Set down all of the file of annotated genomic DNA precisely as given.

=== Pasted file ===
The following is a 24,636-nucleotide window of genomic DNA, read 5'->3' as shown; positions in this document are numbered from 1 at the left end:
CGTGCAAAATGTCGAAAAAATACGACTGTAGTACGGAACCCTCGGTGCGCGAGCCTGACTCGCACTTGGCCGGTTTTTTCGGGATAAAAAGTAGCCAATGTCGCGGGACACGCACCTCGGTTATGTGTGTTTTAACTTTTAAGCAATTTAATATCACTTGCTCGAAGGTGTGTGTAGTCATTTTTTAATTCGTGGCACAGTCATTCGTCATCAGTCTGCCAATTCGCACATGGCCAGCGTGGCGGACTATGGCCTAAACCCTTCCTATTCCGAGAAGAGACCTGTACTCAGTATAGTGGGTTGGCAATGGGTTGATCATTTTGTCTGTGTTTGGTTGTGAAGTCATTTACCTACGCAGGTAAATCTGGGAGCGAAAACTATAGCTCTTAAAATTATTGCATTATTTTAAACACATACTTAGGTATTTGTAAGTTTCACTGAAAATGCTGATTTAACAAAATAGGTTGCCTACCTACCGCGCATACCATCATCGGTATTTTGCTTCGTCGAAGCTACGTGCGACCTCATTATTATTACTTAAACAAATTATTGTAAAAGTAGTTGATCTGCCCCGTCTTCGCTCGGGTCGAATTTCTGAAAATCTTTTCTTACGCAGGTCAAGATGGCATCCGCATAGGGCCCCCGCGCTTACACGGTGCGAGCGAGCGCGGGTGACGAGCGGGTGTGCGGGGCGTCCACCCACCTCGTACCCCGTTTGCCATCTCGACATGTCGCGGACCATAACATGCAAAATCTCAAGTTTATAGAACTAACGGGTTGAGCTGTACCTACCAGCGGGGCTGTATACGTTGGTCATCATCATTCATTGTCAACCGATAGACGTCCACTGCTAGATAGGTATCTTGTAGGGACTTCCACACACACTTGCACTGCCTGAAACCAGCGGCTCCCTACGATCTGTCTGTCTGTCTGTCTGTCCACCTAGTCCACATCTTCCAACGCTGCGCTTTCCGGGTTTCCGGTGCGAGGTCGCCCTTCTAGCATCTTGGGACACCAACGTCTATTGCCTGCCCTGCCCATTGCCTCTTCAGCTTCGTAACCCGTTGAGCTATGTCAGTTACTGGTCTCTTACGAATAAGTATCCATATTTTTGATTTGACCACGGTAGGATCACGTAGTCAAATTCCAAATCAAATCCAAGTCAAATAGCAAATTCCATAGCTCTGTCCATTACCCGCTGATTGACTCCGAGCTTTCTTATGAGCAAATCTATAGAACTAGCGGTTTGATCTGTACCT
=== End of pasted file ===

The following is a 24,636-nucleotide window of genomic DNA, read 5'->3' as shown; positions in this document are numbered from 1 at the left end:
CGTGCAAAATGTCGAAAAAATACGACTGTAGTACGGAACCCTCGGTGCGCGAGCCTGACTCGCACTTGGCCGGTTTTTTCGGGATAAAAAGTAGCCAATGTCGCGGGACACGCACCTCGGTTATGTGTGTTTTAACTTTTAAGCAATTTAATATCACTTGCTCGAAGGTGTGTGTAGTCATTTTTTAATTCGTGGCACAGTCATTCGTCATCAGTCTGCCAATTCGCACATGGCCAGCGTGGCGGACTATGGCCTAAACCCTTCCTATTCCGAGAAGAGACCTGTACTCAGTATAGTGGGTTGGCAATGGGTTGATCATTTTGTCTGTGTTTGGTTGTGAAGTCATTTACCTACGCAGGTAAATCTGGGAGCGAAAACTATAGCTCTTAAAATTATTGCATTATTTTAAACACATACTTAGGTATTTGTAAGTTTCACTGAAAATGCTGATTTAACAAAATAGGTTGCCTACCTACCGCGCATACCATCATCGGTATTTTGCTTCGTCGAAGCTACGTGCGACCTCATTATTATTACTTAAACAAATTATTGTAAAAGTAGTTGATCTGCCCCGTCTTCGCTCGGGTCGAATTTCTGAAAATCTTTTCTTACGCAGGTCAAGATGGCATCCGCATAGGGCCCCCGCGCTTACACGGTGCGAGCGAGCGCGGGTGACGAGCGGGTGTGCGGGGCGTCCACCCACCTCGTACCCCGTTTGCCATCTCGACATGTCGCGGACCATAACATGCAAAATCTCAAGTTTATAGAACTAACGGGTTGAGCTGTACCTACCAGCGGGGCTGTATACGTTGGTCATCATCATTCATTGTCAACCGATAGACGTCCACTGCTAGATAGGTATCTTGTAGGGACTTCCACACACACTTGCACTGCCTGAAACCAGCGGCTCCCTACGATCTGTCTGTCTGTCTGTCTGTCCACCTAGTCCACATCTTCCAACGCTGCGCTTTCCGGGTTTCCGGTGCGAGGTCGCCCTTCTAGCATCTTGGGACACCAACGTCTATTGCCTGCCCTGCCCATTGCCTCTTCAGCTTCGTAACCCGTTGAGCTATGTCAGTTACTGGTCTCTTACGAATAAGTATCCATATTTTTGATTTGACCACGGTAGGATCACGTAGTCAAATTCCAAATCAAATCCAAGTCAAATAGCAAATTCCATAGCTCTGTCCATTACCCGCTGATTGACTCCGAGCTTTCTTATGAGCAAATCTATAGAACTAGCGGTTTGATCTGTACCT